Land Valuation in Pakistan


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Introduction

Pakistan’s real estate sector holds immense value for the country’s economy and growth. The improved security situation, rise in inbound tourism, regulatory relaxations for the construction sector, and higher ranking on the ease of doing business index means that investments and remittances are flowing into the country. Foreign remittance reached USD 24.2 billion in the first ten months of the fiscal year, a growth rate of 29 per cent compared to the previous year (The News, 2021). According to UNCTAD’s 2020 World Investment Report, FDI inflows to Pakistan increased from USD 1.7 billion in 2018 to USD 2.2 billion in 2019 (Santander, 2020). However, realising the true potential of real estate largely depends on land valuation and transparency in the sector. Since land valuations are used in the financing, sales listings, investment analysis, property insurance, and taxation, transparent practices can help bring improvement in all the mentioned areas. Continue reading to understand land valuation practices in Pakistan.

 

Research Questions

  • What is land valuation?
  • How is land valuation practised in Pakistan?

 

Land as An Asset

Buy land as they are not making it anymore, Mark Twain once advised. The land is a tangible and easily definable asset compared to company bonds or government bonds. Land can also be developed over time to increase its utility and value. Major cities of Pakistan experienced an increase of 85 per cent in their residential market value between 2013 and 2018 (Wani, 2020). However, investors and businesses remain hesitant to invest in Pakistan’s real estate sector due to the absence of incentives for investors, strict regulations on banking transactions, and levying high taxes while transferring property. Pakistan’s land market is also susceptible to speculation and the formation of real estate bubbles by artificially inflating land prices in boom phases. Therefore, an accurate and transparent land valuation can alleviate most of the problems faced by investors in the real estate sector of Pakistan.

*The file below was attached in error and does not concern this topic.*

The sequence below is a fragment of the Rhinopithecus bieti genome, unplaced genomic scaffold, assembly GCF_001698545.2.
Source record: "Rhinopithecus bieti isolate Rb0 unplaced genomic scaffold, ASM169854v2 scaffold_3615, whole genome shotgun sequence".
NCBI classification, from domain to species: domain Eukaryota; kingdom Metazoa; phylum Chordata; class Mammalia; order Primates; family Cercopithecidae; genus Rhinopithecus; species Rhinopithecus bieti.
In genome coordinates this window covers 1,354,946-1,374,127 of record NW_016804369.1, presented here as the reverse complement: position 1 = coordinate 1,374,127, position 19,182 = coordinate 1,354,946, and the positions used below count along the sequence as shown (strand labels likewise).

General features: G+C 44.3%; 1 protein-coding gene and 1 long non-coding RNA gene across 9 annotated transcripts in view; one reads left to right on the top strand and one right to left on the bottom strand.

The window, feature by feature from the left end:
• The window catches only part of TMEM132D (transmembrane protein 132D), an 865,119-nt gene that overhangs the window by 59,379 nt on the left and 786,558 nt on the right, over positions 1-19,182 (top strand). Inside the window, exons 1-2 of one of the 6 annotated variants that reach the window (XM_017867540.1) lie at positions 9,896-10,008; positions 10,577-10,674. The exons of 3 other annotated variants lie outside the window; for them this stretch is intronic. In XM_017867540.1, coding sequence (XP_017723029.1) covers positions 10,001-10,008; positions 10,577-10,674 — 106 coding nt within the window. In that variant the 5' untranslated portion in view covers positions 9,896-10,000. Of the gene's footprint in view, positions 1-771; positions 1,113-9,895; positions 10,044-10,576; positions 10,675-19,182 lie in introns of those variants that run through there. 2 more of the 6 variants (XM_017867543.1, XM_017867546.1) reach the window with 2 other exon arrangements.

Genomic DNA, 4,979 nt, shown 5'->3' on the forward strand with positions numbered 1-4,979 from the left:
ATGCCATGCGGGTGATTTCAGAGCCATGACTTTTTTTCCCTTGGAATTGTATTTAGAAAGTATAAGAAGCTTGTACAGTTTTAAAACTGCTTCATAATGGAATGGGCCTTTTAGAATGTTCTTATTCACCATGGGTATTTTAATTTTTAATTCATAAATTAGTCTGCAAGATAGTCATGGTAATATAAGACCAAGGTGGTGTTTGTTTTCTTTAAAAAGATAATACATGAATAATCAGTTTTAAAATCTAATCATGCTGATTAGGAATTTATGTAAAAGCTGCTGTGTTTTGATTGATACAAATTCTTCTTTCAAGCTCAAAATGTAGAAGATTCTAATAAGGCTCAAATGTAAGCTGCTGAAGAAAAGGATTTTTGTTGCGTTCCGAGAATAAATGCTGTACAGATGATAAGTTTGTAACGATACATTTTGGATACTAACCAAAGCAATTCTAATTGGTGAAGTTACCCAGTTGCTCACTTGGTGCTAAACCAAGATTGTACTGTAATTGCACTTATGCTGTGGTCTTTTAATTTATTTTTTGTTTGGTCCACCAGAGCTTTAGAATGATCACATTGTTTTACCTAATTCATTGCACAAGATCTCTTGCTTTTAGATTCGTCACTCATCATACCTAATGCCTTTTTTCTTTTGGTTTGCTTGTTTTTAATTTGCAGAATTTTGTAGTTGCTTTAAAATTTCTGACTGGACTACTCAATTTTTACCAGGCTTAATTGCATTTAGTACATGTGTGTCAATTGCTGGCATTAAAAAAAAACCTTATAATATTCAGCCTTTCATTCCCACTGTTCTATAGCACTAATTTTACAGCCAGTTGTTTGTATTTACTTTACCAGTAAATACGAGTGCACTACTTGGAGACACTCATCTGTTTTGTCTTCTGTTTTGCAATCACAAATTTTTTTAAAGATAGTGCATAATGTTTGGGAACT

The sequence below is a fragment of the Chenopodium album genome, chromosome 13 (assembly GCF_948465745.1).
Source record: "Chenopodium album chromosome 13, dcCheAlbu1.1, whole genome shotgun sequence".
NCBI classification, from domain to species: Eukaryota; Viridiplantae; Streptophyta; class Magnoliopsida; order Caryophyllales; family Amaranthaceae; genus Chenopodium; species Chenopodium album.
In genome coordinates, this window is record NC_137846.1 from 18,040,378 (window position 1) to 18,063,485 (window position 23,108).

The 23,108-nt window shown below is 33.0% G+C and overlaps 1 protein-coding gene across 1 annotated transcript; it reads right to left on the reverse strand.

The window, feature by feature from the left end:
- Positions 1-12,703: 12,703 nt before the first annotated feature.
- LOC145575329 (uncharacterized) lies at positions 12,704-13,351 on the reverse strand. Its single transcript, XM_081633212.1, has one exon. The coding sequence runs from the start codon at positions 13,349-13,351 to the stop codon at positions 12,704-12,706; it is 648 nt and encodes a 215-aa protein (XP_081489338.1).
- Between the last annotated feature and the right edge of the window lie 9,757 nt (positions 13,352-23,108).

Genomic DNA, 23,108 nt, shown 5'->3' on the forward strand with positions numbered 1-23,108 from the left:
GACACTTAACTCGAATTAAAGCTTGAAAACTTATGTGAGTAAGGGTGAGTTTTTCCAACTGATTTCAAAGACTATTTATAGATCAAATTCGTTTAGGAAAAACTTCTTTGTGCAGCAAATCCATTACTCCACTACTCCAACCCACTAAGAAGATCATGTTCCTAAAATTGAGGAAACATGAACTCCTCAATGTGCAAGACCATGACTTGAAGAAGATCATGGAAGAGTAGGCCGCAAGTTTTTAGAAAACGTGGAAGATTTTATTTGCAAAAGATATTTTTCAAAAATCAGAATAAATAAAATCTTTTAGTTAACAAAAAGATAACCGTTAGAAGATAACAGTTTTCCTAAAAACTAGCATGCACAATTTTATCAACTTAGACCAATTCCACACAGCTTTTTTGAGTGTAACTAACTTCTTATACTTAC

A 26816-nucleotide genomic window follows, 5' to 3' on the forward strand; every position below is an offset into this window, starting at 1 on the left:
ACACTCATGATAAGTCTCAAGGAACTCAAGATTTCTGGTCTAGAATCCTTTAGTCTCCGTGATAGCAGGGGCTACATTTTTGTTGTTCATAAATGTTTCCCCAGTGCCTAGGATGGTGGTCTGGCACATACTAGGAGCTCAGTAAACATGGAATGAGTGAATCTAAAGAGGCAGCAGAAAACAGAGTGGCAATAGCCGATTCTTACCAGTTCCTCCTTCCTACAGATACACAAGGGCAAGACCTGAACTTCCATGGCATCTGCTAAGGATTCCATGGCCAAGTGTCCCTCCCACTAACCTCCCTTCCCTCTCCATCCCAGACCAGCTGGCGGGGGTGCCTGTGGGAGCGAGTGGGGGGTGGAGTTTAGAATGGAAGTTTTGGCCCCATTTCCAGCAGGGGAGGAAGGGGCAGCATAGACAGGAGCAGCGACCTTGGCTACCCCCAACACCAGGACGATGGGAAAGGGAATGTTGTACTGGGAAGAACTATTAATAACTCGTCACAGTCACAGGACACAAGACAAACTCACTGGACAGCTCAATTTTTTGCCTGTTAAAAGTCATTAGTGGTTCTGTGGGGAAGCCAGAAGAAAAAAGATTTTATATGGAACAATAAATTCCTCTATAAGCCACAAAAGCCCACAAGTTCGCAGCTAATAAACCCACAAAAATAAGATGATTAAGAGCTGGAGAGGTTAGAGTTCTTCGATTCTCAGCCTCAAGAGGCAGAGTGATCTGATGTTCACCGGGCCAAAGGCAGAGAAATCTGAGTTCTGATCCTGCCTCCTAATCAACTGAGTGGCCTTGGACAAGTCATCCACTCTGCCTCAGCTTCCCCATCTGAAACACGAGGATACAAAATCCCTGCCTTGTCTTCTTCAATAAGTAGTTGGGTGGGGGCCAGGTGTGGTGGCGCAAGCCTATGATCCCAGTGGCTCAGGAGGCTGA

Land Valuation in Pakistan

Pakistan’s real estate market lacks regulation as currently, there is no government body to oversee activities of developers, regulate real estate agents and brokers, or set standards for best practices. Therefore, the land valuation system is based on the decades-old system that is manipulative and undervalued property. The government is trying to bring in additional tax revenue from the real estate sector by introducing slabs on capital gains tax. Still, no proper step can be taken in this regard unless accurate land valuations reflective of on-ground realities are not carried out. Currently, three different rates for a property exist in Pakistan. The first is decided by the Federal Board of Revenue (FBR), the second is determined by the District Commissioner (DC), and the third is the market rate. In almost all cases, the market rate is much higher than the FBR or DC rate. Therefore, the government remains unable to generate sufficient tax revenue according to transactions done on market rates. As speculators also inflate the market rates to give an advantage to particular groups, illegal or black money also penetrates the market.